A Volkswagen 2016 Touareg TDI is seen at a VW dealership.

A Volkswagen 2016 Touareg TDI is seen at a VW dealership.  Volkswagen shares plunged more than 20 percent on Monday, their biggest ever one-day fall, after news that the German carmaker had rigged U.S. emissions tests. 

Credit:

Shannon Stapleton/Reuters

Volkswagen has done for diesel engines what Lance Armstrong did for competitive cycling. And regulators, as with Armstrong's cycling competitors, are asking: Have other automakers cheated as well?

The world's biggest carmaker could face $18 billion in penalties from the Environmental Protection Agency for an amazing evasion of the law: Designing software for its diesel cars that tricked emissions inspectors and made it seem like the cars were far more environmentally friendly than they actually are. Forty times more environmentally friendly for still dirty, still noxious emissions.

"Just to put this in perspective — this is like that 215-calorie Snickers bar having 2,150-8,600 calories instead,'' wrote University of California Berkeley professor Maximillian Auffhammer. "This is not one student cheating on an intermediate microeconomics exam and thinking (s)he would get away with it. This is the world’s largest car manufacturer intentionally deceiving the federal and state governments by gaming their enforcement strategy."

In addition to fines, the automaker is facing a massive recall and the Department of Justice also announced its own investigation into Volkswagen's actions. Late Monday, the Detroit News reported the diesel investigation was expanding to the 3-liter V6 diesel engine used on Audis and the Porsche Cayenne.. Consumer lawsuits are also expected.

“It appears that they used something that’s being described as a defeat device,“ says automotive reporter Paul Eisenstein, who’s written about this story at DetroitBureau.com. “Its not an actual device, it not like they put some black box under the hood. But what they did was they wrote in software into the engine controller that operates the engine and all the pollution control technology. As a result it was able to figure out when the cars were being tested and when they were, it toughened up the emissions control system so it put out less particulates and less oxides of nitrogen, which are related to smog, and then when the cars were back on the road apparently a lot of those control systems were deactivated.”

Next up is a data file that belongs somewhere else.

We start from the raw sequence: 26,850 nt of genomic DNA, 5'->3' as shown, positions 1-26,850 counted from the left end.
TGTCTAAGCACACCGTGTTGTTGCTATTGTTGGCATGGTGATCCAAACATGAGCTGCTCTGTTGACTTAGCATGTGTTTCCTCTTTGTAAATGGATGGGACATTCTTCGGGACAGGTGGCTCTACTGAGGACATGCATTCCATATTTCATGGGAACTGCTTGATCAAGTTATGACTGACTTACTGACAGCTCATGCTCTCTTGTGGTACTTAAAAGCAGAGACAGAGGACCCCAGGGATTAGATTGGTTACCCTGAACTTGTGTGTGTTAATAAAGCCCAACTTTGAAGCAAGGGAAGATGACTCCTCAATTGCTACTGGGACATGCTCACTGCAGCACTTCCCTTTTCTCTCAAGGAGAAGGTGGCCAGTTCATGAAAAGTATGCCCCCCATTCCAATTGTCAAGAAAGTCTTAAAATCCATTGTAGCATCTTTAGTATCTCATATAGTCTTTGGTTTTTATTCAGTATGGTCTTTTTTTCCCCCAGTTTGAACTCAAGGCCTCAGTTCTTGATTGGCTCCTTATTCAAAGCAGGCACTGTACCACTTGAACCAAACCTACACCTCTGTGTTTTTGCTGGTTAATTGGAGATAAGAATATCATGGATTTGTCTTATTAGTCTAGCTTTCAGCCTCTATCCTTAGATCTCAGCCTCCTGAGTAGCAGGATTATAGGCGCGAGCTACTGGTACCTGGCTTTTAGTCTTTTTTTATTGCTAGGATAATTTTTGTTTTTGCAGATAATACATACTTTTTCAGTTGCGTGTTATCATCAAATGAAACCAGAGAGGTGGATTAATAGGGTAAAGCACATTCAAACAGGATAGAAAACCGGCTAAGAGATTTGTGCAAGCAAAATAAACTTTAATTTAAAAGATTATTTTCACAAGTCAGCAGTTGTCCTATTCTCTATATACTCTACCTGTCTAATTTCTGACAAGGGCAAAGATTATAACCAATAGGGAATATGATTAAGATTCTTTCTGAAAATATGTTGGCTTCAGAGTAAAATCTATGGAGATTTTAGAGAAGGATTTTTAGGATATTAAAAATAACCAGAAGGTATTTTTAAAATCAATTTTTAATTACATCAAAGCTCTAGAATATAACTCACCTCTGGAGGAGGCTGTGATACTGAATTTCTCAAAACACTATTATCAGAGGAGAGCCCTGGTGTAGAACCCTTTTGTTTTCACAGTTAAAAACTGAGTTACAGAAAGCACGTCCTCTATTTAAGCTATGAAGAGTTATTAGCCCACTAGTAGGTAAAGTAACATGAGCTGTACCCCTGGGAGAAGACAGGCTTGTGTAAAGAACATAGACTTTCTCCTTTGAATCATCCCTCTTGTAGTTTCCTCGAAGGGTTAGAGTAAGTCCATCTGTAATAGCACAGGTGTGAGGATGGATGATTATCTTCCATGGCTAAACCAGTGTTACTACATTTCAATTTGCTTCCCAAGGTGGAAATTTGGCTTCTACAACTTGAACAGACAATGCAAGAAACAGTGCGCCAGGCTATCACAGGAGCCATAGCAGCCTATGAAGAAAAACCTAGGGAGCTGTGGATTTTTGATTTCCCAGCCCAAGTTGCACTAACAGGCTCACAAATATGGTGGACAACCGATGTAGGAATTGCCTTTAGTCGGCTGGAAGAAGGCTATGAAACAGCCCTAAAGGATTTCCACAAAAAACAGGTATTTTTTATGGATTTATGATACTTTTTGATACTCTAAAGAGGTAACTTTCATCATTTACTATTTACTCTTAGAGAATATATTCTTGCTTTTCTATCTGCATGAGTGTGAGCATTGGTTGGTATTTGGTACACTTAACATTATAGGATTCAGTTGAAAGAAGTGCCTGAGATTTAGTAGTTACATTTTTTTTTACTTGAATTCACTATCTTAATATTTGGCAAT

The result is a lot of pollution that doesn’t get picked up during annual inspections and emission testing. The illegal software was specifically made and installed in vehicles with 2.0-liter diesel engines from 2009 to 2015 in the Jetta, Beetle, Golf and Passat models, as well as the Audi A3, according to the EPA. The announcement sent Volkswagen's stock price tumbling 20 percent Monday, it's biggest-ever one day decline.

Volkswagen CEO Martin Winterkorn apologized on Sunday.

"I personally am deeply sorry that we have broken the trust of our customers and the public. We will cooperate fully with the responsible agencies, with transparency and urgency, to clearly, openly and completely establish all of the facts of this case," he said. "We at Volkswagen will do everything that must be done in order to re-establish the trust that so many people have placed in us, and we will do everything necessary in order to reverse the damage this has caused."

The company said it launched an internal investigation.

But there's a question now whether other automakers used the same trickery. Eisenstein says federal and state investigators are “looking at the software used by all sorts of manufacturers to make sure this sort of deception isn’t more prevalent than we realized.”

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